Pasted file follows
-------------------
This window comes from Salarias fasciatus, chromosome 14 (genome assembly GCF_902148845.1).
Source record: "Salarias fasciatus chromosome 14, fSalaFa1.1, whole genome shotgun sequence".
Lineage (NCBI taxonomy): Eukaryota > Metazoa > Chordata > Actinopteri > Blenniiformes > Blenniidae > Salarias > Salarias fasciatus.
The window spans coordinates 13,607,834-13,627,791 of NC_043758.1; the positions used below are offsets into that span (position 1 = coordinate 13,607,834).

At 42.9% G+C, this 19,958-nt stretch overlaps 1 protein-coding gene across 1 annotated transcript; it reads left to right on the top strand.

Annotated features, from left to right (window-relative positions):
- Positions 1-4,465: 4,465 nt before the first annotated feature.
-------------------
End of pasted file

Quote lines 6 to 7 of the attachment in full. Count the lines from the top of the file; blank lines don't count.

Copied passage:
Annotated features, from left to right (window-relative positions):
- Positions 1-4,465: 4,465 nt before the first annotated feature.